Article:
study. His client, Arturo Eleazar Diaz, had been convicted of
stabbing his victim dozens of times during a 1999 robbery in
Filed in 2002, Alexander's petition crammed 19
separate arguments into 35 pages. Its brevity came at the expense
When Alexander complained the prosecutor had
made inflammatory remarks to the jury, he never cited specifics.
Judge Gonzalez responded with a shrug, writing: "It is practically
impossible to discern which particular comment, if any, he
believes had been objectionable."
When Alexander criticized the trial attorneys
for failing to discover potentially significant evidence,
specifically "the tape" and "all the witnesses," he never
identified the tape. Or the witnesses.
Two paragraphs long, his final assertion was
that jurors hadn't been told how long parole laws would keep Diaz
locked up if he received a life sentence — crucial information for
any jury weighing between prison time and lethal injection.
"Simply not true," the judge stated in his
order rejecting all Alexander's claims. The record showed the jury
had been given precisely that information.
What Alexander's petition failed to include was
Diaz's contention that his trial lawyer spent only 15 minutes
discussing the plea bargain offered by prosecutors.
Had Diaz better understood the plea and the
risks of trial, the inmate says, he would have accepted a life
sentence. When he tried raising this issue in federal court, the
judge there said it was too late.
No way to grade quality
By chance, Diaz's case caught the attention of
a State Bar group concerned about the quality of appointed counsel,
the Committee on Legal Services to the Poor in Criminal Matters.
Alarmed by the Defender Service's study,
committee members decided to look at random habeas petitions.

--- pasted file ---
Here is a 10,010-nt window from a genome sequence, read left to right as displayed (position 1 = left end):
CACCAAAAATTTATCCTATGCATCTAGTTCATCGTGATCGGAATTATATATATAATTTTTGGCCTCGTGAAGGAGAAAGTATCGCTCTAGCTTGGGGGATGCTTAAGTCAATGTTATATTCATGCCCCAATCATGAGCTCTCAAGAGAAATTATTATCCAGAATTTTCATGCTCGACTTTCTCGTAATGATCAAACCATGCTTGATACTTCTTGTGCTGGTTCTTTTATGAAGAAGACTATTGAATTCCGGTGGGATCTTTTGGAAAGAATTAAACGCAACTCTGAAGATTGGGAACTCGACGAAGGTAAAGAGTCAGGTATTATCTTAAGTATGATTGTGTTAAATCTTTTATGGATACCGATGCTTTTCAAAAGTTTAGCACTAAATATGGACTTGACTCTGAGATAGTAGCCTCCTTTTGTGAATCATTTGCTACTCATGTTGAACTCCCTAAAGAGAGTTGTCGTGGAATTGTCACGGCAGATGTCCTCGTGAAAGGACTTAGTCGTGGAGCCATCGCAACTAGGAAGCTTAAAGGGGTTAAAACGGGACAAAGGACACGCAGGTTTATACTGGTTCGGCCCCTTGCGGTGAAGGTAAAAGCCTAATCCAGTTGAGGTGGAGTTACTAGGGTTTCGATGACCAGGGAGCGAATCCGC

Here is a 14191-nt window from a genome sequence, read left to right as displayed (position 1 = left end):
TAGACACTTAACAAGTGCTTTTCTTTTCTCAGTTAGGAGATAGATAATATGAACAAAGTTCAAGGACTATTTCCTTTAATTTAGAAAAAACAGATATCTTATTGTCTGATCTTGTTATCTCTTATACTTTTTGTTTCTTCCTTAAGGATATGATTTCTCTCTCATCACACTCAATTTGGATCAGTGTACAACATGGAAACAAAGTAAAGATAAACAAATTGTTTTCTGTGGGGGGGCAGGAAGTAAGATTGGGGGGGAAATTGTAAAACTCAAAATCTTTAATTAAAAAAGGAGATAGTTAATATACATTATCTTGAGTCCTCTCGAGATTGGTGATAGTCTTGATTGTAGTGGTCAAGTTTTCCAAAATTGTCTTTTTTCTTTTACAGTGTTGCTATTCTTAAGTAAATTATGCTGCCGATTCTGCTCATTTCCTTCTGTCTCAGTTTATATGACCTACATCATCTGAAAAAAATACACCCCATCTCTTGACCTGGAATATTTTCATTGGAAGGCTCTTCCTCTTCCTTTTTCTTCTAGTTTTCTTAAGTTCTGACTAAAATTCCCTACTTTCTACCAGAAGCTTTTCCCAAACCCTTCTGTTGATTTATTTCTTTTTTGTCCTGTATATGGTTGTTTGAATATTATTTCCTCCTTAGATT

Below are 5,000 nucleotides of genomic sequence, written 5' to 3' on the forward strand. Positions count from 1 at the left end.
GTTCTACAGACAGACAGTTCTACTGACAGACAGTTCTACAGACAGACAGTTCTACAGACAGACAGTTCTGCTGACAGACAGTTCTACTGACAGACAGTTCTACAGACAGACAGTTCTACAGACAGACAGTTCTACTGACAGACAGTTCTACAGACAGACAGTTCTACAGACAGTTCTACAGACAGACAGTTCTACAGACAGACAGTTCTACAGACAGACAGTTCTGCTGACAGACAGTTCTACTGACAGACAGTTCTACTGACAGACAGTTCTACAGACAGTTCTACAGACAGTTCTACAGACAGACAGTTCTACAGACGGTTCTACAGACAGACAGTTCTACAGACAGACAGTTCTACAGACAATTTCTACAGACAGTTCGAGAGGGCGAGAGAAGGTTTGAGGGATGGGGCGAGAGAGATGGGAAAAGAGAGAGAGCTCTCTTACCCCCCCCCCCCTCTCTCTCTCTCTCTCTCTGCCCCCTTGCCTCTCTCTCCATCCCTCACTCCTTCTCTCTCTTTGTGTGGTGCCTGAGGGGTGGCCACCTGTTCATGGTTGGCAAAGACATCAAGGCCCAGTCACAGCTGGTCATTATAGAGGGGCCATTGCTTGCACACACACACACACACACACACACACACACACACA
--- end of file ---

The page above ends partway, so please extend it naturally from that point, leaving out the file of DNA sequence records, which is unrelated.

Overall, they weren't impressed. One case especially disturbed
The committee's minutes show the group voted
8-1 to file a grievance.
Committee members wouldn't name in interviews
the subject of their complaint, but court documents identified
Alexander as the target and, although he says it was unjustified,
he acknowledged the grievance.
Three months ago, committee members learned the
State Bar's disciplinary office had dismissed the complaint
against Alexander without a hearing. By its standards, his work
didn't violate the bar's rules.
"It was frustrating to us," said Michael K.
Moore, a committee member and political science professor at the
University of Texas at Arlington. "It never saw the light of day."
Reached by phone, Alexander said the grievance,
together with the heart attack he survived about a year ago, have
convinced him to steer clear of capital cases.
Alexander said his medical problems have
blurred his memory so that he no longer remembers enough to
explain every assertion in Diaz's case. But, he insisted he
labored long and dutifully on the case.
The $13,040 bill he submitted to Hidalgo County
listed 326 hours of work, the equivalent of two months. Primarily,
Alexander said, he knew the habeas represented Diaz's last chance
to present new claims.
As a result, Alexander said he alleged things
he couldn't prove simply to put them on the record. That way, if
someone eventually found evidence to bolster them, the issues
could be resurrected in federal court.
It wasn't a perfect legal brief, Alexander
concedes, but in his defense he says it was only his second habeas
case. "I was learning," he said.
"It wasn't like I just neglected it or whatever,"
he added. "I had reasons for what I did. I think my reasoning was
Neglecting a case would violate ethical rules
for attorneys. The State Bar regularly disciplines lawyers who
collect fees and then file nothing or abandon a case before it's
over. But if attorneys file glaringly bad claims, the bar
typically does nothing.
The bar's investigators find it difficult to
prove that someone who worked on a brief for more than 100 hours
neglected the case, said Betty Blackwell, chairwoman of the State
Bar's Commission for Lawyer Discipline.
Grading the quality of legal briefs is another
"Are you going to discipline somebody for a C,
D or F?" she said. "The rules don't really address that."
Blackwell, like many others, believes the job
of watchdog belongs to the Court of Criminal Appeals, the tribunal